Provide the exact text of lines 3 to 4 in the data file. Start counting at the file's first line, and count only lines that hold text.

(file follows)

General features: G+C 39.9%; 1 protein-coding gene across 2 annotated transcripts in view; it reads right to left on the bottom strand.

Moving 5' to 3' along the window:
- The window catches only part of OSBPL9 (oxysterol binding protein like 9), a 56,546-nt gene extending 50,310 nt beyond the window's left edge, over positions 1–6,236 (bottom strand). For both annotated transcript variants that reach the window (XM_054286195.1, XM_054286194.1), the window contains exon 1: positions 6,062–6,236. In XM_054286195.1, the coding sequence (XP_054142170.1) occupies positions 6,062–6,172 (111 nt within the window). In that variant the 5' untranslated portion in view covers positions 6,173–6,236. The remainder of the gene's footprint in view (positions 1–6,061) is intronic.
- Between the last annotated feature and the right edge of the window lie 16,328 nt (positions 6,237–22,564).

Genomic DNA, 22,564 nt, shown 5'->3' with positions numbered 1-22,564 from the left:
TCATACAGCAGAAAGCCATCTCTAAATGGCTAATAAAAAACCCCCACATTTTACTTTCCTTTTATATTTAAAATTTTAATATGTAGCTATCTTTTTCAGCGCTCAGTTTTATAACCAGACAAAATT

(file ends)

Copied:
- The window catches only part of OSBPL9 (oxysterol binding protein like 9), a 56,546-nt gene extending 50,310 nt beyond the window's left edge, over positions 1–6,236 (bottom strand). For both annotated transcript variants that reach the window (XM_054286195.1, XM_054286194.1), the window contains exon 1: positions 6,062–6,236. In XM_054286195.1, the coding sequence (XP_054142170.1) occupies positions 6,062–6,172 (111 nt within the window). In that variant the 5' untranslated portion in view covers positions 6,173–6,236. The remainder of the gene's footprint in view (positions 1–6,061) is intronic.
- Between the last annotated feature and the right edge of the window lie 16,328 nt (positions 6,237–22,564).